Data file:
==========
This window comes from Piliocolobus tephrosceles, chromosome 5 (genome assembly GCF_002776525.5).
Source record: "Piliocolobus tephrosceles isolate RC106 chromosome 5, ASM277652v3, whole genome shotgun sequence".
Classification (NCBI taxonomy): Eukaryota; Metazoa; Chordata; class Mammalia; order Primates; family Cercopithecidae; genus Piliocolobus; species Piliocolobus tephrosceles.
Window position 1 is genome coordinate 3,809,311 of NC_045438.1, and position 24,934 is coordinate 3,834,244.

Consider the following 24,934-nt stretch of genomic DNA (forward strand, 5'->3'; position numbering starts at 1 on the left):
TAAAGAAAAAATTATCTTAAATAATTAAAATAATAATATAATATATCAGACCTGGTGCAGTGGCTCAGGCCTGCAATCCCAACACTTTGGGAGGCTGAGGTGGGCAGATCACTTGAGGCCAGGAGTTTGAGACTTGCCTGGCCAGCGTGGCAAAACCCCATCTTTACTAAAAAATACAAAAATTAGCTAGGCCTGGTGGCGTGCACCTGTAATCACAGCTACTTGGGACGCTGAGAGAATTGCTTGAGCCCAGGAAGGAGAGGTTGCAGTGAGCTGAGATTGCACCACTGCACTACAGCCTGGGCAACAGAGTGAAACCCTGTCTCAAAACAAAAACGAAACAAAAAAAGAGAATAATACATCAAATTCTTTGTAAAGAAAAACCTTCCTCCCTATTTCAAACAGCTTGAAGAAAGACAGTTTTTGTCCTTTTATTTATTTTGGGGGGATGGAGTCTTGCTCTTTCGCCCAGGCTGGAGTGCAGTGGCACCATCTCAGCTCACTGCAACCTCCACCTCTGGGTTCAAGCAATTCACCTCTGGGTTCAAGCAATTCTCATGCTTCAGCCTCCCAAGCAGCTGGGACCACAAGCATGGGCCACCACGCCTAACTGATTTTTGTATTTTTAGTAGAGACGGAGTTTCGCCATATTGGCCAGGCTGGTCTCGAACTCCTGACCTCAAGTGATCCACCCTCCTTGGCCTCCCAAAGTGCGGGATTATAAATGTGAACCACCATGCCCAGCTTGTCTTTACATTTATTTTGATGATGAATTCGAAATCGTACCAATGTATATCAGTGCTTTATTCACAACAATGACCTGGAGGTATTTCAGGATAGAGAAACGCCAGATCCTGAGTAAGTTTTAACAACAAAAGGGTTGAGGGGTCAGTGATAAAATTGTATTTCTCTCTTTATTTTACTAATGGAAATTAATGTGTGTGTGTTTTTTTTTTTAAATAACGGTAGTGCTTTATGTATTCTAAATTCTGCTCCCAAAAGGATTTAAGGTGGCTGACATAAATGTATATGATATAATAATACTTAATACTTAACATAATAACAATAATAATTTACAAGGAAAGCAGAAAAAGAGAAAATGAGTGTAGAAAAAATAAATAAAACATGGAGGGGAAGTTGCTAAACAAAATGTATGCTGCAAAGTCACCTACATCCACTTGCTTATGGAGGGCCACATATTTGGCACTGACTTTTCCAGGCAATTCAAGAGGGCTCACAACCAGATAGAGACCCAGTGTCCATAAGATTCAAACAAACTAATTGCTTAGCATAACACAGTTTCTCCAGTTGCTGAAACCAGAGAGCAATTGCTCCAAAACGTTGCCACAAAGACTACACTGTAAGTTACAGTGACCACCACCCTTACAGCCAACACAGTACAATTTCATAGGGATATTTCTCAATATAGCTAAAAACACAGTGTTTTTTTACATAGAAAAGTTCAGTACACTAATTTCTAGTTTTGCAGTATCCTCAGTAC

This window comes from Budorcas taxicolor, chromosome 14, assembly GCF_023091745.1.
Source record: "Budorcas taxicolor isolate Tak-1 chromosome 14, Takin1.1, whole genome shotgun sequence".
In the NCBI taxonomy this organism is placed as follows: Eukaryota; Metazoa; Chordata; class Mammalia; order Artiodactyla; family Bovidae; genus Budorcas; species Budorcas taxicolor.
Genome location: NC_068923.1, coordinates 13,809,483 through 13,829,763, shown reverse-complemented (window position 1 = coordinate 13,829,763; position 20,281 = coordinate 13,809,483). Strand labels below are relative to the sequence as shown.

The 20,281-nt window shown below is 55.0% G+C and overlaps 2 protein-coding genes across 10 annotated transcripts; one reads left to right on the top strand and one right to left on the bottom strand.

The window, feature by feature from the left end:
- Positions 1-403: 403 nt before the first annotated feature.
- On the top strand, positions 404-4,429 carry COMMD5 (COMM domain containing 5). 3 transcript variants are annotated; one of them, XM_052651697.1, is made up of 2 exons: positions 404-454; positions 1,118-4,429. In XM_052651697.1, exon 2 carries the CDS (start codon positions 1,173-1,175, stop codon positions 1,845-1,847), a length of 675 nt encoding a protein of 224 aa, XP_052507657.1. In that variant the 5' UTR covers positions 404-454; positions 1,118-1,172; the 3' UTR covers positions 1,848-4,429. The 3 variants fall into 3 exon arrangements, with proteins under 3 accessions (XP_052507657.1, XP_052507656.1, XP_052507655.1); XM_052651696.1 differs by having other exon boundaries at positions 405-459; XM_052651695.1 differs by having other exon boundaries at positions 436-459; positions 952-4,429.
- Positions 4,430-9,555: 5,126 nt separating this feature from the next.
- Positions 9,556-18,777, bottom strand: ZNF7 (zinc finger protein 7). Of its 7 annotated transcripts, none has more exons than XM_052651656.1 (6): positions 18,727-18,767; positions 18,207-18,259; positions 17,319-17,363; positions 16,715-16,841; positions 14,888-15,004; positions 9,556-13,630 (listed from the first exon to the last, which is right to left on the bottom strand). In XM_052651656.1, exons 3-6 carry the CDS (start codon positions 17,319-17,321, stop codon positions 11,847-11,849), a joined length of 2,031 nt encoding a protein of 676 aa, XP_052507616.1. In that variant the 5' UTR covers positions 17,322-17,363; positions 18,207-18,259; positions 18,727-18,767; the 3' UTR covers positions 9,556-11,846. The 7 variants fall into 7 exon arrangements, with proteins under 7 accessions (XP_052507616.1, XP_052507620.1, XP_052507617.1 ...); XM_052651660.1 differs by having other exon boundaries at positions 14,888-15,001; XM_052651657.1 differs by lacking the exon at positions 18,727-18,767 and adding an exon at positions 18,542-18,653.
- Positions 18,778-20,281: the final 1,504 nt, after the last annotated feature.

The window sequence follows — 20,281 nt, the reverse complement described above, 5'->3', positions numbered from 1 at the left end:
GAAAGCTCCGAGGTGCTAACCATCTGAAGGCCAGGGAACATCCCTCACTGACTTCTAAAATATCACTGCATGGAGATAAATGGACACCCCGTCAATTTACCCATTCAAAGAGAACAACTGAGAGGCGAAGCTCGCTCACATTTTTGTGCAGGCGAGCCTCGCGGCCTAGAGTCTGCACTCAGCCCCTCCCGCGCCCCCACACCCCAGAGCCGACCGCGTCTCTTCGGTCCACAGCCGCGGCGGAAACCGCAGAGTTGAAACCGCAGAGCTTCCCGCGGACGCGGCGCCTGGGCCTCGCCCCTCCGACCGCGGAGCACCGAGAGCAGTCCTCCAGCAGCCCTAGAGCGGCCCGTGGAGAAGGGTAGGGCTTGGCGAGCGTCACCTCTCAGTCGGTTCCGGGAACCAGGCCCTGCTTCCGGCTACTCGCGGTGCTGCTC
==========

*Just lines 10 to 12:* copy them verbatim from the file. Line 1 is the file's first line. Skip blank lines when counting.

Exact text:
Genome location: NC_068923.1, coordinates 13,809,483 through 13,829,763, shown reverse-complemented (window position 1 = coordinate 13,829,763; position 20,281 = coordinate 13,809,483). Strand labels below are relative to the sequence as shown.

The 20,281-nt window shown below is 55.0% G+C and overlaps 2 protein-coding genes across 10 annotated transcripts; one reads left to right on the top strand and one right to left on the bottom strand.

The window, feature by feature from the left end: